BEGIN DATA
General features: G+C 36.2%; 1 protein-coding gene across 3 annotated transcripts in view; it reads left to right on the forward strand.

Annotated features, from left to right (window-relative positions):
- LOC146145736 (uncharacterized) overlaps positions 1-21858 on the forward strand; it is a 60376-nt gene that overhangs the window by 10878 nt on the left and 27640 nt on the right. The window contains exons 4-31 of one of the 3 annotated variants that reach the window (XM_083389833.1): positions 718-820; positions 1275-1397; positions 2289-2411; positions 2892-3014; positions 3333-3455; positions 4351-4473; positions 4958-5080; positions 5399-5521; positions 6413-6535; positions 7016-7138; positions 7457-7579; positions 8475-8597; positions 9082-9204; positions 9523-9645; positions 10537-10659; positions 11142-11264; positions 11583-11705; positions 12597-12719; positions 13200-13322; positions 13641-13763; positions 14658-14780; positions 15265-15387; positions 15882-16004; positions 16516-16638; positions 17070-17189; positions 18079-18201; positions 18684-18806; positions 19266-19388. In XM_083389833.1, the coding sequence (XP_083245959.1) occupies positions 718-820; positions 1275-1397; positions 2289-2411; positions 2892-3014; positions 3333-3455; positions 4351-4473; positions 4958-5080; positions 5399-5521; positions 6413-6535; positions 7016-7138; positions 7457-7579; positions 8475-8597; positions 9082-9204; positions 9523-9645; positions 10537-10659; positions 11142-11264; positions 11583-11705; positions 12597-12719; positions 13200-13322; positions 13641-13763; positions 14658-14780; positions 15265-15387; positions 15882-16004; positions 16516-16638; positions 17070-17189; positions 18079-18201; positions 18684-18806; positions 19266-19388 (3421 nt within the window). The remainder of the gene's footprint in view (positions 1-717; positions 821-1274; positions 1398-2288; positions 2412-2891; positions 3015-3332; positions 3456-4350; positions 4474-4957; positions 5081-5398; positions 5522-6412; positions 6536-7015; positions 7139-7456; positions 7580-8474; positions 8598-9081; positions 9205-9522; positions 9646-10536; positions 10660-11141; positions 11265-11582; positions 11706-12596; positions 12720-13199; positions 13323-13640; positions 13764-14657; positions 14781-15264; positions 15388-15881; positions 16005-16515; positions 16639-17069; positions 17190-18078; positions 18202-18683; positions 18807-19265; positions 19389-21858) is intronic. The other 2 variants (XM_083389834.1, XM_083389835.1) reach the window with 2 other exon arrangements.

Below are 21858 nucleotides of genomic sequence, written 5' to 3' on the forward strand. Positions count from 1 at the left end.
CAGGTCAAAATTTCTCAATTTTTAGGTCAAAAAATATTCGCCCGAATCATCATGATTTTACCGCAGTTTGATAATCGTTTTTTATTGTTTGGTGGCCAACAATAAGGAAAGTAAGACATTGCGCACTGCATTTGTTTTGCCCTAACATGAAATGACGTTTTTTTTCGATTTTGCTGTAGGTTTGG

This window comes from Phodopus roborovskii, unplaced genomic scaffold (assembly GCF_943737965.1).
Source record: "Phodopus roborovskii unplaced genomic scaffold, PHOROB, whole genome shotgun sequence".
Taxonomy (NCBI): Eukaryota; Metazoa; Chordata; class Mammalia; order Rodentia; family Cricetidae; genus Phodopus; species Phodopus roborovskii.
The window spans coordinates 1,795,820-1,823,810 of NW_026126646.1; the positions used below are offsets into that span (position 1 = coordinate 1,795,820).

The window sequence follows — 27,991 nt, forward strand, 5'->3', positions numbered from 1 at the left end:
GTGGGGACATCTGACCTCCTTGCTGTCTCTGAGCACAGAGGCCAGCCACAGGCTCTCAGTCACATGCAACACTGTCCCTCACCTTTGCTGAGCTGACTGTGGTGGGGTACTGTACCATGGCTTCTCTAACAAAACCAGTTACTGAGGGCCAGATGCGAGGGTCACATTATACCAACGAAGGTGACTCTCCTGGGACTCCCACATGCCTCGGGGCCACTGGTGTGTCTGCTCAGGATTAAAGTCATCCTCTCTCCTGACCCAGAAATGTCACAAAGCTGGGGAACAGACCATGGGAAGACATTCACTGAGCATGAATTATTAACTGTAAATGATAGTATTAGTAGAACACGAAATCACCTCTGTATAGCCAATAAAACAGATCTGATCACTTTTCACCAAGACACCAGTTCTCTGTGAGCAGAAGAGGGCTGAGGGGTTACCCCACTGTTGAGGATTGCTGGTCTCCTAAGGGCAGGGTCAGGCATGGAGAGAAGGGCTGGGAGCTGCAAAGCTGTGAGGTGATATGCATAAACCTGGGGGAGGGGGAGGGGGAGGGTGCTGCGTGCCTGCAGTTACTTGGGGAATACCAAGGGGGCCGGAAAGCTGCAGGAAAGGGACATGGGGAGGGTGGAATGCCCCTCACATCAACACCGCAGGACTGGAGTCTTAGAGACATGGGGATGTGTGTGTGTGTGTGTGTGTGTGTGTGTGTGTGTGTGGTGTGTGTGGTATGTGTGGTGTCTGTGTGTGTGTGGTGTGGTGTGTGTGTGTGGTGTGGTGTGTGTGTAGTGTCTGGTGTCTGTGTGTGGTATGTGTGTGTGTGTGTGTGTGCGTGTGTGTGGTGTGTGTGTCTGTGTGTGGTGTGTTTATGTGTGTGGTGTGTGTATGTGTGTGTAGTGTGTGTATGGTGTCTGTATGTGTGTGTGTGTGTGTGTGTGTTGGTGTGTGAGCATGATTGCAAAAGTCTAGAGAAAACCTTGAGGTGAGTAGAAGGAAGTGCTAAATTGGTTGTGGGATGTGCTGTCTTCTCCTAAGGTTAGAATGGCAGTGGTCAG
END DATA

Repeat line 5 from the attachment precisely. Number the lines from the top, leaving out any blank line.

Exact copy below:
CAGGTCAAAATTTCTCAATTTTTAGGTCAAAAAATATTCGCCCGAATCATCATGATTTTACCGCAGTTTGATAATCGTTTTTTATTGTTTGGTGGCCAACAATAAGGAAAGTAAGACATTGCGCACTGCATTTGTTTTGCCCTAACATGAAATGACGTTTTTTTTCGATTTTGCTGTAGGTTTGG